You might consider me a leading authority on the topic of resentments. No, I’m not bragging. I’ve gained my knowledge the hard way—by struggling against them, sometimes with success and sometimes not. This battle represents a big part of my spiritual life.
I have the benefit, though, of living in a place where I have some sound guidance for the battle. Our brotherhood has received a nice formula for the ascetic battle against thoughts: Do not resent, do not react, keep inner stillness. It sounds simple, doesn’t it? Well, as people say about other things, it’s simple but not easy. Most of us probably have to work pretty hard at it.
And in spite of the simplicity—or apparent simplicity—of the formula, the part about resentments presents more of a problem than you might suppose, because we all talk about them (often accusing other people of having them) but we don’t always have a clear idea of what we mean by the concept. I’m going to try here to sort out what resentment involves and a few developments that can take place once we have them.
One thing that helps us to understand the idea is to look at the origin of the words associated with it. The verb “to resent” and the noun “resentment” both came to us from the French. The verb entered our language first, it seems, in the thirteenth century, while the noun “resentment” wasn’t attested until the sixteenth. The verb is a compound, going back to Latin elements, “re-“ indicating “again” and “sentire,” meaning “to feel.” So the basic idea is that we feel something again which we already felt.
Another guide to understanding the concept is to see how the Ascetic Fathers talk about it. Many of the texts we read in English translate the relevant Greek expression rather literally as “remembrance of wrongs.” In other words, resentment has to do with a memory of something someone did to us to wrong us. In reality, though, we can see that the Fathers speak about our remembering incidents in which we think someone wronged us. So this tells us that “remembrance of wrongs” begins with our taking something personally, whether the other person intended to wrong us or not.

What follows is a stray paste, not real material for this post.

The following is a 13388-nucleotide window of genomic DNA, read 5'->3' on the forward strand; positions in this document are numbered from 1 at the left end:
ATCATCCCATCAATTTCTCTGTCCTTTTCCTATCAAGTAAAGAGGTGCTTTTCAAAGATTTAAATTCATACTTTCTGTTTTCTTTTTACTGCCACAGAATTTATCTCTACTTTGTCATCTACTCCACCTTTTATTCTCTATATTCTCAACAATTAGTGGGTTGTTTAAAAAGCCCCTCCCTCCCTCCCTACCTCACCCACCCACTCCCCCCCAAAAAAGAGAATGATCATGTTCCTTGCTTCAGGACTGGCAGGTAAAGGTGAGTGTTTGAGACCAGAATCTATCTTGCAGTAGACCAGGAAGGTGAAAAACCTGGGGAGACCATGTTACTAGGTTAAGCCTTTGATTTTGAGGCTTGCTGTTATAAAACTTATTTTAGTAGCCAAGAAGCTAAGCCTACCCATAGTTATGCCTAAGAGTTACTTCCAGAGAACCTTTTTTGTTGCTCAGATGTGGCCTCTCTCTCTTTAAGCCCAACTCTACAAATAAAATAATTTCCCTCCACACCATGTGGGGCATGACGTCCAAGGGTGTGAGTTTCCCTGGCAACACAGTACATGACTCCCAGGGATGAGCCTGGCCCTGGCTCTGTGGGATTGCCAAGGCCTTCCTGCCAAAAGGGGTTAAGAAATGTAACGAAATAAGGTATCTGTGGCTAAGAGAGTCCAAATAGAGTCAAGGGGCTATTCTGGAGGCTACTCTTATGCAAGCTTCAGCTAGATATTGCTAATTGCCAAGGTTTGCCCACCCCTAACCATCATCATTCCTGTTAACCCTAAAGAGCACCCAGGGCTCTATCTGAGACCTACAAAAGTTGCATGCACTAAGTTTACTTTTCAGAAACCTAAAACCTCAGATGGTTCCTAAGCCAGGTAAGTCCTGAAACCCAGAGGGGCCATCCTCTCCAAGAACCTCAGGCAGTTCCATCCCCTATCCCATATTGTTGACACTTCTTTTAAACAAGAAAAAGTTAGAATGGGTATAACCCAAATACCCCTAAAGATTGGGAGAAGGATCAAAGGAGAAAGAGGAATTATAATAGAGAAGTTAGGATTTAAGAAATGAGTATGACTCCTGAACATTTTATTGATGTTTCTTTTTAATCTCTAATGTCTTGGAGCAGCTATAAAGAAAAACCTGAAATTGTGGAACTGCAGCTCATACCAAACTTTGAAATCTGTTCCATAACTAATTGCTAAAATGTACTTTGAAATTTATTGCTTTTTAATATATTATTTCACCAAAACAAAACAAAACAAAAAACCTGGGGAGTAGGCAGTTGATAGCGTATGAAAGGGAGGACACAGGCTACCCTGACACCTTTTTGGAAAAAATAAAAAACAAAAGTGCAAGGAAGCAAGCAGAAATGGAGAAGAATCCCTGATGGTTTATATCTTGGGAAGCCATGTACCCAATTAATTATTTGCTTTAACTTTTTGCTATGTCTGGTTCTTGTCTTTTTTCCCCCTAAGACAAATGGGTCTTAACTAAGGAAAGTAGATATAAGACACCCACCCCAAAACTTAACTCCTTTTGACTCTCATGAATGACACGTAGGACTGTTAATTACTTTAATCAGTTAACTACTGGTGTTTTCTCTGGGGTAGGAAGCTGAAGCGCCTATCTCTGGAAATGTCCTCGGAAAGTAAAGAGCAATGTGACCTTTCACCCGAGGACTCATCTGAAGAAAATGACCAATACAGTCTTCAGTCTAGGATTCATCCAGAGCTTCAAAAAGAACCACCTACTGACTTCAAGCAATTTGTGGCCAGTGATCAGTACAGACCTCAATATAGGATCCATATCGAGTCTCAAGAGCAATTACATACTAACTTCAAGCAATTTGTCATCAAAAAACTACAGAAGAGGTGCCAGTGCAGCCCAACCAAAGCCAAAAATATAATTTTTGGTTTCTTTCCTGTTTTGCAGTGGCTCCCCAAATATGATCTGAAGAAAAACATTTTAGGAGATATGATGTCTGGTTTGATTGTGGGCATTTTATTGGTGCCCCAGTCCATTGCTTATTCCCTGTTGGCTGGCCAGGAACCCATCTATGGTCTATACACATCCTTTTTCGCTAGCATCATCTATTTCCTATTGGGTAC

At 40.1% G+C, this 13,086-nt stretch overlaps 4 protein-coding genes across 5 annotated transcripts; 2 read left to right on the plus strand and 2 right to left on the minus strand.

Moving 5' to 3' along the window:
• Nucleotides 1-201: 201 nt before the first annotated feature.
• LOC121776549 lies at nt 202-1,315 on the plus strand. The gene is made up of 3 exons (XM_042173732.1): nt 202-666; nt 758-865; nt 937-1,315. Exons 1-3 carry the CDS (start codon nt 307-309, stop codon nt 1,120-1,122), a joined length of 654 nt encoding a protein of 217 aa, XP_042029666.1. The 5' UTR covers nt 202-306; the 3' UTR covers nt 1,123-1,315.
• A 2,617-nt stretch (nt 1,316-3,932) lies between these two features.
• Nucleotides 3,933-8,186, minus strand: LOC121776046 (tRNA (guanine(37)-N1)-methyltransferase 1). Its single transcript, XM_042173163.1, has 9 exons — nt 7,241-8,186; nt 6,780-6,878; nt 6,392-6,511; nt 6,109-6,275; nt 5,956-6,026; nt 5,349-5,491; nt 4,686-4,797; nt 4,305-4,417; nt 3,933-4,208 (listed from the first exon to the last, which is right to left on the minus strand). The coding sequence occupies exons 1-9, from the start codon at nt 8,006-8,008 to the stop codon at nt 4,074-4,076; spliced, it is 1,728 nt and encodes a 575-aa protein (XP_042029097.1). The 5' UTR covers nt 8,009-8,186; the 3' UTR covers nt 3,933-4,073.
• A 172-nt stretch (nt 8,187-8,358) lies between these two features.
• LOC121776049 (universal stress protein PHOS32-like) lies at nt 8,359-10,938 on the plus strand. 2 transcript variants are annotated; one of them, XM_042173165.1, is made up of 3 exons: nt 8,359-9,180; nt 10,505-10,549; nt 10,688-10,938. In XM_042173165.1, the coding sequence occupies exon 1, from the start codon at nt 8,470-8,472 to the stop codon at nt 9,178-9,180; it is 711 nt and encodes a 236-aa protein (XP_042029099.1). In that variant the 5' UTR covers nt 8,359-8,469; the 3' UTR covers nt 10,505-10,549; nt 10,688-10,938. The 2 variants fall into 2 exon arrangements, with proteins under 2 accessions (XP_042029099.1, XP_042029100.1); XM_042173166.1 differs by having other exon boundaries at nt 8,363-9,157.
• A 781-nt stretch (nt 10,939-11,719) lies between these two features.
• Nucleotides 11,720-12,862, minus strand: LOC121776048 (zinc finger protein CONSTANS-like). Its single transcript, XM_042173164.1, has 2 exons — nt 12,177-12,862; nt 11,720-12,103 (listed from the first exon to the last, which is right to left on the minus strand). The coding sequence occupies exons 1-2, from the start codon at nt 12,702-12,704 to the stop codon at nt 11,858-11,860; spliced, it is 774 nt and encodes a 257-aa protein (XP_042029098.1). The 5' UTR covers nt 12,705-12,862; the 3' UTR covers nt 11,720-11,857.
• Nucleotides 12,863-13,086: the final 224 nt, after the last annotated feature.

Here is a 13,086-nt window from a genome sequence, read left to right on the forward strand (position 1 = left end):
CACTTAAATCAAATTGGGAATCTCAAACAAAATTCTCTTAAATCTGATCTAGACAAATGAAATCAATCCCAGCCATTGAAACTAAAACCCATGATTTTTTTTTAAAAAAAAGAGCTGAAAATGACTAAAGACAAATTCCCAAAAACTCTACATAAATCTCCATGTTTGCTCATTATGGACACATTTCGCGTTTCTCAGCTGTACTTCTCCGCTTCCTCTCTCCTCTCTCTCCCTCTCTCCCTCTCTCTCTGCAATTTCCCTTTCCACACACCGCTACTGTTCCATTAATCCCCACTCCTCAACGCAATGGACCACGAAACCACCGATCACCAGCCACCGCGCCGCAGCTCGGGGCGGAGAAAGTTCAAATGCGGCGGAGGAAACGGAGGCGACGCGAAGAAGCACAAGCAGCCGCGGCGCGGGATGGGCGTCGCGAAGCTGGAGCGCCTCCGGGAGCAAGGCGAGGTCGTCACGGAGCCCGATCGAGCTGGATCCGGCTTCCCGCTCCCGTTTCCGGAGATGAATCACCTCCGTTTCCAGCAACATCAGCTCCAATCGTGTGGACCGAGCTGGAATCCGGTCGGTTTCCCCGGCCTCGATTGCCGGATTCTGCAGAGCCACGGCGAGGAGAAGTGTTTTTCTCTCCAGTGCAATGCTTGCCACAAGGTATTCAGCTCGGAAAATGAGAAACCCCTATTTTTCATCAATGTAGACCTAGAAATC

When we put all of this together, we get a good notion of what resentment is. It’s a memory of how someone wronged us or harmed us—or at least that’s how we interpreted it—accompanied by one or more afflictive emotions such as anger, shame, or the like. It seems to be something that sticks with us. We can’t easily get rid of it. In that sense, resentment is an example of our failing at the battle against thoughts. In his texts on Watchfulness and Holiness, St. Hesychios the Priest summarizes the stages in the battle against thoughts:
(46.) The provocation comes first, then our coupling with it, or the mingling of our thoughts with those of the wicked demons. Third comes our assent to the provocation, with both sets of intermingling thoughts contriving how to commit the sin in practice. Fourth comes the concrete action—that is, the sin itself. (in Philokalia, vol. 1. Compiled by St. Nikodimos of the Holy Mountain and St. Makarios of Corinth. tr. from the Greek and edited by G. E. H. Palmer, Philip Sherrard, and Kallistos Ware. London and Boston: Faber and Faber, 1979. p. 170)